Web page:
Scrum is an iterative and incremental agile software development framework for managing product development. It defines “a flexible, holistic product development strategy where a development team works as a unit to reach a common goal”, challenges assumptions of the “traditional, sequential approach” to product development, and enables teams to self-organize by encouraging physical co-location or close online collaboration of all team members, as well as daily face-to-face communication among all team members and disciplines in the project.

If you’re too bored to read that, like me, here’s a gist. Agile-Scrum is a software development methodology which tackles the development of a software product in evolutionary terms. The development time is split into iterations and in the duration of each iteration, one or more requirements are implemented in the system. Pretty simple so far, isn’t it?

But there’s more to it. These requirements take the form of user stories. User stories are requirements stated in the perspective of the user, like this.

As a WordPress user
I should be able to post new content to my blog
So that I can reach my audience

So what’s the catch? The catch here is figuring out the user stories properly and having more than a handful of user stories to work with. So that’s fine, isn’t it? It doesn’t seem that hard to find a lot of user stories to implement the system. Right?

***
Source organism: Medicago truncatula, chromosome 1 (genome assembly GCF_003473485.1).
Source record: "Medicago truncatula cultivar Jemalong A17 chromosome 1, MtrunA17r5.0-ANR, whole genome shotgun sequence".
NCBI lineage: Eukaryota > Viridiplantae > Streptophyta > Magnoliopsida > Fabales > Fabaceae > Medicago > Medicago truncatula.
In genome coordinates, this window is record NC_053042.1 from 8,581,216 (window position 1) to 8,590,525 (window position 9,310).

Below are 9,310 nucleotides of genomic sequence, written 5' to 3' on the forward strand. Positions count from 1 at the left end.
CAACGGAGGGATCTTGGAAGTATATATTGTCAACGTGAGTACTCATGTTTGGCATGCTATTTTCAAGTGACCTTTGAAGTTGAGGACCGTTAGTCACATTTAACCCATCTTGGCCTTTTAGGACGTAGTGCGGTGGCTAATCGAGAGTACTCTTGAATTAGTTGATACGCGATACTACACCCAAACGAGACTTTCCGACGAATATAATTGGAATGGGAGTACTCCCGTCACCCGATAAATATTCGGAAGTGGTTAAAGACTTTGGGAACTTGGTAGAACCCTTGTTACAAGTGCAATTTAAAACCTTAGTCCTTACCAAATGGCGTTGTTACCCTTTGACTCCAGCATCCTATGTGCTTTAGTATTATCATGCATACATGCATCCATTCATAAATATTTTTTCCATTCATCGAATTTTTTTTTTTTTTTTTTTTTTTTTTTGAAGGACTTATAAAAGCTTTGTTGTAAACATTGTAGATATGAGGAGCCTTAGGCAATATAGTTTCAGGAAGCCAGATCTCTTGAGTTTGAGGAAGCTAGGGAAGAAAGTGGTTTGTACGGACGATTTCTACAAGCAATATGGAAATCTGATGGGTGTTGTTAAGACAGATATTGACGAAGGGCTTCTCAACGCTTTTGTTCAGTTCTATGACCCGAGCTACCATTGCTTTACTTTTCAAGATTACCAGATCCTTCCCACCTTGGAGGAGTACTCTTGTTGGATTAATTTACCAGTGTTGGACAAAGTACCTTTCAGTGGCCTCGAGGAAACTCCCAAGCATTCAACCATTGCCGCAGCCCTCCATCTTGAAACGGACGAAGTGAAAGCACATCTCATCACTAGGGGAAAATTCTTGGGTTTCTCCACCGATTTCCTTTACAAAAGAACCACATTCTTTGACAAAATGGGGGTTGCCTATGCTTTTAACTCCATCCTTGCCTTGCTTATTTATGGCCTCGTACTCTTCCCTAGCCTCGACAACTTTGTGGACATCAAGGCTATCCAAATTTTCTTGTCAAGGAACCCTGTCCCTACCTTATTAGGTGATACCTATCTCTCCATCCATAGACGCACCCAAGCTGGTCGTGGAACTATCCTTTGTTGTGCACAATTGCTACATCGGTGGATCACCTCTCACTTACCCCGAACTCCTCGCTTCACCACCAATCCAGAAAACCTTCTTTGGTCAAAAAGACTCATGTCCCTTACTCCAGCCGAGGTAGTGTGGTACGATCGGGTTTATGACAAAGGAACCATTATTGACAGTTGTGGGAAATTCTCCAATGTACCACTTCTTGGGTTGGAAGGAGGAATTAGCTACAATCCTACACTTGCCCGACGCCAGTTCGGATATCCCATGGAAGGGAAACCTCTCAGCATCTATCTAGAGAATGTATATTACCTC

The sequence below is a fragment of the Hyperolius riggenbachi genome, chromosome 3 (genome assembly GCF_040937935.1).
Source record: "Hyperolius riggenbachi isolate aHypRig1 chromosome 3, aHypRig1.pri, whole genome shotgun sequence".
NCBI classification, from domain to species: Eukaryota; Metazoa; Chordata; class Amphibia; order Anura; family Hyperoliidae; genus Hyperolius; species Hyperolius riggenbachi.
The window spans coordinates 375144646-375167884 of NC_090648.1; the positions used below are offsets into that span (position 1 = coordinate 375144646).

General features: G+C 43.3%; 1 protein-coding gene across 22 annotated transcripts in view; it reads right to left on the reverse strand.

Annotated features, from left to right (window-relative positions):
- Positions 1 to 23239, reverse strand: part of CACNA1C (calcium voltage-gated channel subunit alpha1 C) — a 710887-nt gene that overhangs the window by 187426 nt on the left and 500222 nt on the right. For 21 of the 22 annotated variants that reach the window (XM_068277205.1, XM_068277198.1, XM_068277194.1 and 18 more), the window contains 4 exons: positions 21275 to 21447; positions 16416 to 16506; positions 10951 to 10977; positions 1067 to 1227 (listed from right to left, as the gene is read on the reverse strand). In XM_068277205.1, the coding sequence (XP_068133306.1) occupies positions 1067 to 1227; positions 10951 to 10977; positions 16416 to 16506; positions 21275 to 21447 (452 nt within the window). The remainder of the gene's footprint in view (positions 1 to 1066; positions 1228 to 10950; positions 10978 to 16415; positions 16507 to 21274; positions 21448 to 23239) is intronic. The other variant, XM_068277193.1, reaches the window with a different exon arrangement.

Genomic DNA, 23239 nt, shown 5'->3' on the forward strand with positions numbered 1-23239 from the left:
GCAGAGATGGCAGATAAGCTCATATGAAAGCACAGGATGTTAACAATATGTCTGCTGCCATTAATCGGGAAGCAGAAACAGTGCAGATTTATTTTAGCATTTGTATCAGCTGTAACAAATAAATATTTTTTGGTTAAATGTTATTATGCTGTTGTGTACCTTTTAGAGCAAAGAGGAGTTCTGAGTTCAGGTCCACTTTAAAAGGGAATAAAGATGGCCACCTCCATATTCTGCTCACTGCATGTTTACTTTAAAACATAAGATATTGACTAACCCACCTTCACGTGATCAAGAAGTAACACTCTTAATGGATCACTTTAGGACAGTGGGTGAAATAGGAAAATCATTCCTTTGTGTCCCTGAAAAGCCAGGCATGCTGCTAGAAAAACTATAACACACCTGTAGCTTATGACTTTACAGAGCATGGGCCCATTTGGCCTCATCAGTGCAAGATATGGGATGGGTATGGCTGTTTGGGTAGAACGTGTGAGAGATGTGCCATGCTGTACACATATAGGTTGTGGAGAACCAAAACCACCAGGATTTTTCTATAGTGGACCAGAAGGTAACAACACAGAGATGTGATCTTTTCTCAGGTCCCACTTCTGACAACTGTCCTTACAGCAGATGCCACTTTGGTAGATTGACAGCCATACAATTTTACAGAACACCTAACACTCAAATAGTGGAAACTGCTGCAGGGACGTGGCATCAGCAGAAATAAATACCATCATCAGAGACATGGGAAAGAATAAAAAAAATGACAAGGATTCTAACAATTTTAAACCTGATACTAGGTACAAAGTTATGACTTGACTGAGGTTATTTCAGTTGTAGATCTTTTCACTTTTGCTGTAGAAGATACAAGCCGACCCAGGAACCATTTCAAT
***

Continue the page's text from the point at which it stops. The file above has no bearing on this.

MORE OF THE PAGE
Well, not really. Hence the topic of this post. Number of user stories one can come up with depends on the nature of the project. If the software project is something similar to an Information Management System, which has to include a lot of user oriented features, using Agile-Scrum method will be perfect.

And there’s the other side of the moon; Projects which do not have many user oriented features, but one or two crucial ones. Like a Missile Targeting System. If the requirements are broken down into user stories, it’s hard to find a number of user stories to be spread out in the iterations since the user stories in question will be small in number but time consuming to implement. This will result in being unable to complete a user story at the end of an iteration and that particular user story being dragged through many iterations. This defeats the purpose of using Agile-Scrum methodology.

So what’s the lesson here? A lot of people and organizations push Agile-Scrum methodology on developers and sometimes developers themselves select Agile-Scrum methodology for development regardless of the project. Yes, Agile-Scrum is a great development methodology. But it’s not suitable for every software development project out there. And there may be better development methodologies that are better suited for the project in hand.

Thus analyze the project before selecting Agile-Scrum as your sole development methodology and make sure it is the best path to take. This will save you from future development headaches and will result in a more efficient and a fruitful development experience.

Think before you Scrum.

Sources: My own experiences in working on projects using Agile-Scrum methodology.

Don’t agree with the opinions expressed in this post? Have something to add? Please share your thoughts in the comments section below. I would love to hear from you.